I clienti di iPhone sono più fedeli al loro dispositivo rispetto a coloro che possiedono un telefono con sistema operativo Android.

i love apple-200x200_cloud_in_touchQuesto quanto emerge dallo studio del Consumer Intelligence Research Partners. Considerando il periodo giugno 2012-giugno 2013, si nota come l’81% di coloro che utilizzavano un iPhone hanno continuato a farlo anche quando è stato il momento di acquistare un nuovo dispositivo. La percentuale di fedeltà degli utenti Android scende, invece, al 67%. Tuttavia è interessante notare come siano decisamente più numerosi coloro che abbandonano Android per iPhone piuttosto che il contrario (27% contro 14%). Se poi si guarda all’ex re del mercato BlackBerry si scopre che il 48% dei suoi vecchi clienti ha acquistato un iPhone e il 34% un telefono Android.

Sono dati interessanti, che tuttavia non sorprendono, soprattutto se si considera l’impegno che Apple ha sempre profuso per ottenere la reale e duratura “fedeltà” dei propri clienti. Una Customer Loyalty che – nonostante il passare del tempo – continua a restare alta e che va oltre la semplice “fidelizzazione”. Senza dubbio il legame tra Mela Morsicata e consumatori poggia su elementi tangibili e solidi come: a) la qualità dei prodotti venduti e b) la puntualità  nel venire incontro alle esigenze della clientela. Ma non solo. Esiste anche una sfera di “percepito non tangibile” sviluppatasi nel corso degli anni. L’abilità degli strateghi di Cupertino è stata – ed è tuttora – quella di immaginare oltre il semplice e singolo consumatore per dare origine, invece, a una comunità di persone legate da un senso di appartenenza molto forte. Insomma, la certezza di  far parte di una minoranza “non conforme al resto del mondo” che sceglie e usa prodotti “belli e giusti”. Chi usa Apple lo vuole far sapere, lo rivendica. Con la conseguente soddisfazione psicologica che deriva dall’essere convinti  di possedere qualcosa di esclusivo, non massificato (e non importa se intorno a noi milioni persone hanno un iPad o un iPhone…).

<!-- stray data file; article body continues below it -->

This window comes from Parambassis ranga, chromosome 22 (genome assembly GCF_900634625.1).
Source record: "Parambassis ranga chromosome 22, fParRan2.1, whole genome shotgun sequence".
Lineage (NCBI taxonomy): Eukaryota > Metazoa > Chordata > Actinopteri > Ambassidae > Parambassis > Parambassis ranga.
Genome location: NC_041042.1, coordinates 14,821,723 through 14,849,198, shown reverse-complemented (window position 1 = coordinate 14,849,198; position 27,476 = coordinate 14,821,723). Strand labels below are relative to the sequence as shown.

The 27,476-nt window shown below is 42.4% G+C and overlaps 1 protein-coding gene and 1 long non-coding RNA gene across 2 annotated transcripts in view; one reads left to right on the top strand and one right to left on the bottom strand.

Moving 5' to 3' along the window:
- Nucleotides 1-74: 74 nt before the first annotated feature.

Ma osserviamo questi dati pensando al mondo delle applicazioni mobile. Questa maggiore fedeltà dei consumatori Apple comporta anche una maggiore frequentazione degli stessi dell’AppStore (rispetto a quanto i possessori di Android fanno con il Google Play)?

Io ritengo di sì. La più decisa customer loyalty degli Apple user è evidente anche osservando la maggiore frequentazione e la più profonda familiarità di utilizzo delle applicazioni mobile presenti sull’AppStore. Ciò è confortato anche da recenti dati che mostrano come il negozio Apple 1) sia 4 volte più redditizio rispetto a quello di Google Play e 2) sia di gran lunga preferito da chi investe in advertising nel settore mobile.

Un altro paio di riflessioni prima di chiudere.

Apple, iPhone ed il sistema operativo iOS sono legati in maniera indissolubile. Se sei fedele a uno lo sei anche agli altri. Diverso per il frammentassimo universo Android, fatto di aziende, marchi e dispositivi differenti. È possibile che – almeno in parte – questa parcellizzazione influisca negativamente sulla customer loyalty. Così com’è possibile che il consumatore Android si limiti a passare da un brand all’altro (da Samsung a Motorola, per esempio), acquistando dispositivi con il medesimo sistema operativo.